If you were to ask Nate Miley what he is most proud of during his tenure representing the District 4 seat on the Alameda County Board of Supervisors, he would cite “Measure A” which, he says, helps provide critical financial support for the hospitals and clinics in Alameda County.
“The measure was providing about $100 million annually,” said Miley. “It was our most significant accomplishment.”
Miley has held the District 4 seat on the Board of Supervisors since January of 2001. He is being challenged for the seat in the by .
“Our 10,000 county employees have had to do more with less. A lot of the employees have had to take on more work,” he commented. “I am so thankful to the employee unions who have made concessions and gone without raises. We have had to tighten our belts. We are running on a lean machine.”
Miley named projects that have been postponed indefinitely during the budget crunch such as a new county administration office and a county garage.
“We hope the economy continues to improve,” said Miley. “We have cut a billion out of our budget over the last ten years. When you do that, it affects the case loads, motivation and ability to serve [the county] well.”
According to Miley, the biggest challenge facing District 4 is making sure the county is fiscally sound and has the resources to deliver needed services.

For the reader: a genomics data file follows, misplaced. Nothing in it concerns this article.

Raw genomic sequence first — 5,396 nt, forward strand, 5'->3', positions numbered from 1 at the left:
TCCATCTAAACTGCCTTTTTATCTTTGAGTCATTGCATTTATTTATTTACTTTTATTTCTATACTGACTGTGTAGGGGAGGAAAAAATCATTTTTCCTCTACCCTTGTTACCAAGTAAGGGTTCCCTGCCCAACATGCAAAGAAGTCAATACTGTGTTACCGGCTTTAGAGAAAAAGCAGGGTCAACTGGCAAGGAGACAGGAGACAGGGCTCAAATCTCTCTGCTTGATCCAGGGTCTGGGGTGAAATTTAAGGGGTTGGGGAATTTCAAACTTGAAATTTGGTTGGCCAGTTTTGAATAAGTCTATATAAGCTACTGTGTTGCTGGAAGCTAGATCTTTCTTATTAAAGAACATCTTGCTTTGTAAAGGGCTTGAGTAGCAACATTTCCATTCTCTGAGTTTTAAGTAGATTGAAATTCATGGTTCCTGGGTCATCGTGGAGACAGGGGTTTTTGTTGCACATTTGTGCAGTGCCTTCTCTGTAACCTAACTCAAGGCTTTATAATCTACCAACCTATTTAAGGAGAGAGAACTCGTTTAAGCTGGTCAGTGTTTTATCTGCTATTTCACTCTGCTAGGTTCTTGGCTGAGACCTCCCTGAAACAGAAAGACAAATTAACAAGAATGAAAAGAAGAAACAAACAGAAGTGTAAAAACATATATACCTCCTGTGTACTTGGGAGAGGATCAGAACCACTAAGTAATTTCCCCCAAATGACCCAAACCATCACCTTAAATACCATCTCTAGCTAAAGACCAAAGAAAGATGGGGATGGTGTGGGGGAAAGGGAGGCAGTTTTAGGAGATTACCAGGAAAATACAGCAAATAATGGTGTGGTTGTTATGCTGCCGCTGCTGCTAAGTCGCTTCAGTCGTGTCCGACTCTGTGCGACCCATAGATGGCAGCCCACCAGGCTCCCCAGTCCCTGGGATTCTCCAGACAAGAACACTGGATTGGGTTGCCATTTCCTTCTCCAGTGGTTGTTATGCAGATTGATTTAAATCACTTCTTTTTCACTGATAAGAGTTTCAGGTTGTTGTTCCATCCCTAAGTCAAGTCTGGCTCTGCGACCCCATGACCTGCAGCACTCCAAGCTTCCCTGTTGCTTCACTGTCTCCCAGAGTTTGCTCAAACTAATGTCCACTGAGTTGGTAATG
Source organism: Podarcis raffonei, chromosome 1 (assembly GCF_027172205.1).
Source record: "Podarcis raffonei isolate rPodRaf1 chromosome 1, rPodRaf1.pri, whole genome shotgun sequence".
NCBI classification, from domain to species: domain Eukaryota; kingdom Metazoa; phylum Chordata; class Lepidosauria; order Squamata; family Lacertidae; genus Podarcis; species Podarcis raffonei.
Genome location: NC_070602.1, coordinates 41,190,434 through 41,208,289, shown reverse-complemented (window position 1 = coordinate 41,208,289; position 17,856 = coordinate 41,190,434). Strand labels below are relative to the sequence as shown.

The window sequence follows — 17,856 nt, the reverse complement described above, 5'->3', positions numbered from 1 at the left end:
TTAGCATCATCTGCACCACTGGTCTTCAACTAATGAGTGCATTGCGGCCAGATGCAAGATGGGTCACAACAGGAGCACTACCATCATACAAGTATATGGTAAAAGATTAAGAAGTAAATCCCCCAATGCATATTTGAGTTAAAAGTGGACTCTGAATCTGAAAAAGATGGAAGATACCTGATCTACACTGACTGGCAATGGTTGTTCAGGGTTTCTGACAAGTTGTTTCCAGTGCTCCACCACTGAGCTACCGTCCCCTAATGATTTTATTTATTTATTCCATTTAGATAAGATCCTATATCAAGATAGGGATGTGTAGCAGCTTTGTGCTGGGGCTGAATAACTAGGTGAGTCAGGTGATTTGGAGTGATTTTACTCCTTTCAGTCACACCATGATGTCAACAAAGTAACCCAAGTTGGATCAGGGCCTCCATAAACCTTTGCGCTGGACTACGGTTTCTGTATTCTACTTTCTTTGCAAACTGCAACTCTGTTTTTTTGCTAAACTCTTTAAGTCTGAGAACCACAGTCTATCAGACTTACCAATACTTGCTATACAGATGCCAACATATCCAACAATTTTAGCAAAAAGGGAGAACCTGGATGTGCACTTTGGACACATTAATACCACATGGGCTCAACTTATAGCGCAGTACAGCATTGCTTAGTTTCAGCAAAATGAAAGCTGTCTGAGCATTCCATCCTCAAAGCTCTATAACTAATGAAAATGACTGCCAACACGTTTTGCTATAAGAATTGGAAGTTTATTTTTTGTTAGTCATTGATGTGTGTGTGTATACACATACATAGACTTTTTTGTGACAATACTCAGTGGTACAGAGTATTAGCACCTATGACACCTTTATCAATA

“Alameda County has ‘gone green’ which has helped to save money,” he said. “We have plans to install solar at the jail and have installed solar at the .”
Currently, Miley says he has been working on passing the “.”
The ordinance, he says, .
According to Miley, passing the ordinance would be better for the environment and would help reduce the chances for prescription drug abuse.
Miley says he became aware of the problem of prescription drug disposal over two years ago after learning about how much medication is being hoarded in homes.
“They are dangerous to flush and to put in the trash,” he noted. “There are not enough [medication] take-back locations and events.”
The has been very tough on the county, according to Miley.
Miley says the county has put together a county-wide strategy after the loss of redevelopment funding.
“The strategy would serve both the unincorporated parts of the county along with the incorporated county,” he said.
One of the components of the strategy has to do with the funding in relation to California State Assembly Bill 109, signed by Governor Brown in March 2011.
Also known as the “Public Safety Realignment Laws” the bill releases prisoners deemed as “non-violent, non-serious and non-sexual” offenders back into the community.
According to Miley, Alameda County was allotted 9 million dollars to use toward the realignment while other counties, like San Bernardino received 20 million dollars.
“The county is putting together a plan looking to change the formula for [distributing] the money,” he said.
Miley says he hopes to take advantage of the negatives and turn them into “positives.”
“Instead of reacting, let’s be proactive,” said Miley. “How can we make the best of this changing world? Let’s embrace it to make it work for us.”